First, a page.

Fight Club author Chuck Palahniuk's work was influenced by his experiences in the Landmark Forum.[14]

Fight Club author Chuck Palahniuk was a graduate of The Landmark Forum, or "The Forum", for short, and this later influenced his work.[14][15][16] In his review of the 1999 film adaptation of the book, Roger Ebert likened the character Tyler Durden to Werner Erhard.[17] Ebert wrote that Tyler Durden was: ".a bully--Werner Erhard plus S & M, a leather club operator without the decor."[17] Fight Club film producer Ross Grayson Bell believes that his "creative synchronicity" with writer Palahniuk was due to their shared experience of attending The Forum.[14] In the 1999 film Magnolia, Tom Cruise played a motivational guru named Frank T.J. Mackey, who was the author of a self-help book called Seduce and Destroy. This work was meant to teach men how to get women to sleep with them. The Frank T.J. Mackey character in the film has been likened to: "a sort of pop-TV blend of Werner Erhard and Bob Guccione, strutting around a stage with cocksure arrogance, indoctrinating his acolytes in the arts of machismo and seduction."[18] The Frank T.J. Mackey character has also been compared to another motivational trainer influenced by Erhard, in Details Magazine.[19]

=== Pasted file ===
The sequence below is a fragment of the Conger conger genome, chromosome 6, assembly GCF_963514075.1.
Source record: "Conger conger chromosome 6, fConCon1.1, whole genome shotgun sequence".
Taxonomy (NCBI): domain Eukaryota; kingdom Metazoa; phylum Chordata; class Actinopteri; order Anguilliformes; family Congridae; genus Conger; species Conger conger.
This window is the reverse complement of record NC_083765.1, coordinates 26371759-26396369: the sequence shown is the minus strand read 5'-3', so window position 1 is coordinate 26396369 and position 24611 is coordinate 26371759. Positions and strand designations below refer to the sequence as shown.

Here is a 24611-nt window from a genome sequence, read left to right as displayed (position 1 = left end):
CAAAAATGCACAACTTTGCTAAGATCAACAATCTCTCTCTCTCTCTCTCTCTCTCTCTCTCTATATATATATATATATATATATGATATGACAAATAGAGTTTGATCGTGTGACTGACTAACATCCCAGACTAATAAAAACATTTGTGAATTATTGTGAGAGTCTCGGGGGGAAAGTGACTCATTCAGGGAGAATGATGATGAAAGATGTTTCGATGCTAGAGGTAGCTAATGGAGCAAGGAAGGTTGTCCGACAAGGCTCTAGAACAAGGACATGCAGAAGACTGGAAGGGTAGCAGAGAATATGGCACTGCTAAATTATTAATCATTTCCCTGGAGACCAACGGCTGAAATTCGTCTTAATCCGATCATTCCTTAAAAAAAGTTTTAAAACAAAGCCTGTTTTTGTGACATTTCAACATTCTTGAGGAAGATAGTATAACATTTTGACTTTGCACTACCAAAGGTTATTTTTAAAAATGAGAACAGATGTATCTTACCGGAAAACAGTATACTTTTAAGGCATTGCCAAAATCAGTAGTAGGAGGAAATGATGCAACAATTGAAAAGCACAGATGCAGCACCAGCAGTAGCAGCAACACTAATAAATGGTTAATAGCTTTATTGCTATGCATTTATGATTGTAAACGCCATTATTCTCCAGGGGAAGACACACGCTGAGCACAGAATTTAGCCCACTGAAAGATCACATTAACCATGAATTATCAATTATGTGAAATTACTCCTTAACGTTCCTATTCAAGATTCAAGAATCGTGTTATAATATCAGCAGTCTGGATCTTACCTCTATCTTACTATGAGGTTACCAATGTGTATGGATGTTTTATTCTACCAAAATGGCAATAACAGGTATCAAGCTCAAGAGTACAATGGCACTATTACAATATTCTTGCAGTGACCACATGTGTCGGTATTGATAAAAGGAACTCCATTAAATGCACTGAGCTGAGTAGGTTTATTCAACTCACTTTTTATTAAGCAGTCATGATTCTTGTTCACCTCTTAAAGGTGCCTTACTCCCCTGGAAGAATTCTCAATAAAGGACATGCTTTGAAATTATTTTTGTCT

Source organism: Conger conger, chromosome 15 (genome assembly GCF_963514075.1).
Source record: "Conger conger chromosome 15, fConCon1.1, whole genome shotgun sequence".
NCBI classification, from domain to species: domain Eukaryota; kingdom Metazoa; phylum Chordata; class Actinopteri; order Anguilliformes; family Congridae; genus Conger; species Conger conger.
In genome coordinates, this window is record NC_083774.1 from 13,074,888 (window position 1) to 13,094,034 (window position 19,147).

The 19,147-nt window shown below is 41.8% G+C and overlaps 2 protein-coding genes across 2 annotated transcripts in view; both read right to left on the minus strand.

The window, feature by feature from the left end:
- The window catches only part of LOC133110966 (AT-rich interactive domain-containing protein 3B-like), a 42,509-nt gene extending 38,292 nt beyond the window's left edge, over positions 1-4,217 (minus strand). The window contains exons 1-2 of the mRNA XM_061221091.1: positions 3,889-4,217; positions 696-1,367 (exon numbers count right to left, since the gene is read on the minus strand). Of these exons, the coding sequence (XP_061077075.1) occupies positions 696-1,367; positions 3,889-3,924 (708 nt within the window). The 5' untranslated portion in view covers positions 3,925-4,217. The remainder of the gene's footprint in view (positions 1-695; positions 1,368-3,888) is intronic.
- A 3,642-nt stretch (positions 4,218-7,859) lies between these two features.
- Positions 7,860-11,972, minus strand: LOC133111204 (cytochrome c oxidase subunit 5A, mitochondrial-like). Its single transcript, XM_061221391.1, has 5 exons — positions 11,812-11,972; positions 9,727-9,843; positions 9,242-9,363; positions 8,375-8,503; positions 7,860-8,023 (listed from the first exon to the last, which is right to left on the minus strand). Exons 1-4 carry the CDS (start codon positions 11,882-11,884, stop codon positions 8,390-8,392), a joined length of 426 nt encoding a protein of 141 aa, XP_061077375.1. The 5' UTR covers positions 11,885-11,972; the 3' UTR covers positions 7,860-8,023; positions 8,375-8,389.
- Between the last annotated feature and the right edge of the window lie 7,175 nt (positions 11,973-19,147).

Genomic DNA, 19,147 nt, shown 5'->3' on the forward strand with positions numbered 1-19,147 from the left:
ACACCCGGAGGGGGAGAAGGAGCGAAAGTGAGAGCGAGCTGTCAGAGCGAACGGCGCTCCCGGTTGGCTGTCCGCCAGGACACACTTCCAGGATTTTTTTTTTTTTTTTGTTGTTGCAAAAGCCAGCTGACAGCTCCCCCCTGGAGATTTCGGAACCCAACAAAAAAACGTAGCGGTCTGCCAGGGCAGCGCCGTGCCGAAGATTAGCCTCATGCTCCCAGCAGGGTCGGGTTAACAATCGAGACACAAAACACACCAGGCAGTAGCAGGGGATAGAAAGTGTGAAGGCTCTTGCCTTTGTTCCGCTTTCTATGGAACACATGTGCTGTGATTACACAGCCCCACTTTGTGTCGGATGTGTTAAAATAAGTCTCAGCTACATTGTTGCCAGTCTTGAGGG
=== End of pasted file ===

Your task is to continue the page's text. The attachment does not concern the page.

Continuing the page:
The Wachowskis drew on their experiences in the Landmark Forum seminar series when they wrote The Matrix Revolutions.[20][21]

In her 2004 book Life Long Learning: Transforming, Learning Discovering Through Living Life in Unlimitless Possibilities, Patti Diamond writes that filmmakers The Wachowskis got the inspiration for the screenplay to The Matrix Revolutions while participating in a Landmark Forum "seminar series."[20] Diamond also analyzes The Matrix Revolutions and the messages imparted in the film, in the context of her own personal experiences in the Landmark Forum. She describes a tautologous exchange between Agent Smith and Neo in the film, where Neo is asked by Smith: "Why do you continue to do this, Mr. Anderson?" and Neo responds: "Because I choose to." Diamond uses this example to explain the Landmark Forum's discussion of "choice and decision."[20] Diamond provides further analysis of other Landmark Forum concepts utilized in The Matrix Revolutions in her book Stepping Into Spiritual Oneness: Spiritual Rememberings of the Soul Through Life Experience, including the concept that: "we all choose to BE who we are being in each and every moment of our experience."[21]


Mork & Mindy[edit]

David Letterman portrayed a parody of Werner Erhard in an episode of Mork & Mindy called "Mork Goes Erk."[22]